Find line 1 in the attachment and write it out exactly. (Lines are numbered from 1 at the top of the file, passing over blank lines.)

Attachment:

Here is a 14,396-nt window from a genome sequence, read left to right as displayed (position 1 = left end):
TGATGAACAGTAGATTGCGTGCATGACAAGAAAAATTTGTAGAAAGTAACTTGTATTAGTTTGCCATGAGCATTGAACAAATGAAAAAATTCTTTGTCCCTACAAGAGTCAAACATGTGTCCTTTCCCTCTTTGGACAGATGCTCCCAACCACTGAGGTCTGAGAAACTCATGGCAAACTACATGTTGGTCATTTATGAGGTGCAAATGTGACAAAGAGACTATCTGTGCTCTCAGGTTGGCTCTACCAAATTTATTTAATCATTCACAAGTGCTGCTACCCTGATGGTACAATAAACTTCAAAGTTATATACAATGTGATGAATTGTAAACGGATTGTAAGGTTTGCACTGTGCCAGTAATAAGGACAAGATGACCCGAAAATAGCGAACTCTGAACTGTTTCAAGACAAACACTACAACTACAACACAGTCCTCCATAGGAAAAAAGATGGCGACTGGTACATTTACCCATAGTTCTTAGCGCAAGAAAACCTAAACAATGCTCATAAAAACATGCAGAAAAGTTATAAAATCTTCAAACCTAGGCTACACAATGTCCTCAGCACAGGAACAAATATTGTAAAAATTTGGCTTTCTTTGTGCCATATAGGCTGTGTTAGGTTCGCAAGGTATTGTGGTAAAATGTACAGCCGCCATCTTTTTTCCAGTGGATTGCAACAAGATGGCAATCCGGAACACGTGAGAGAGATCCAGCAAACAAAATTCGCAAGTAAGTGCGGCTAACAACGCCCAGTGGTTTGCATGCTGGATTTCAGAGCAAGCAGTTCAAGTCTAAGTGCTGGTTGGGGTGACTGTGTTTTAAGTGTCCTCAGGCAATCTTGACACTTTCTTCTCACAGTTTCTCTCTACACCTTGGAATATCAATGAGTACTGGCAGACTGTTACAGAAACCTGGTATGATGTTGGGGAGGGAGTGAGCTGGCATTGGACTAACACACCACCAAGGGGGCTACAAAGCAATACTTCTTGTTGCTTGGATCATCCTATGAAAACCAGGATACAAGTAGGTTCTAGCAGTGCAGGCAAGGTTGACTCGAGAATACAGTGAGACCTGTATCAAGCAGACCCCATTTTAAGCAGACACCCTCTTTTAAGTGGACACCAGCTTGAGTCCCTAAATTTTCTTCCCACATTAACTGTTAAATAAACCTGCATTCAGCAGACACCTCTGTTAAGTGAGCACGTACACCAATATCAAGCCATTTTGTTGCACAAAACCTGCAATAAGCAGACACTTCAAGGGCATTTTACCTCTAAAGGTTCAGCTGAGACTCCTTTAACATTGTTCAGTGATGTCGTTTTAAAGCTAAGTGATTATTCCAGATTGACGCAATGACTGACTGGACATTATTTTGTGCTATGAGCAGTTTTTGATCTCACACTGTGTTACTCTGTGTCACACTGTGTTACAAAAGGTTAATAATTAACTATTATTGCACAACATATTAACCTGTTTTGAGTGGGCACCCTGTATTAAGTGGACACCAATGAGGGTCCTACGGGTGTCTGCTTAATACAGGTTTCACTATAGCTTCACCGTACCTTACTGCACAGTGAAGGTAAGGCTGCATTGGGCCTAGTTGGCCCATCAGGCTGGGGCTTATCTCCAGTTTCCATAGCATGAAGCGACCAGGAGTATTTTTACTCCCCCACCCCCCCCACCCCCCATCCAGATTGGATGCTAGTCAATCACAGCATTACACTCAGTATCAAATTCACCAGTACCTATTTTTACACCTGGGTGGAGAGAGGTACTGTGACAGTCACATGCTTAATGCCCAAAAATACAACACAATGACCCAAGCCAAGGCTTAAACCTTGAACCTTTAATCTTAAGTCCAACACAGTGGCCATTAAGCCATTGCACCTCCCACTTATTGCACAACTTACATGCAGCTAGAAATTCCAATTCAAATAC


Here is a 14,396-nt window from a genome sequence, read left to right as displayed (position 1 = left end):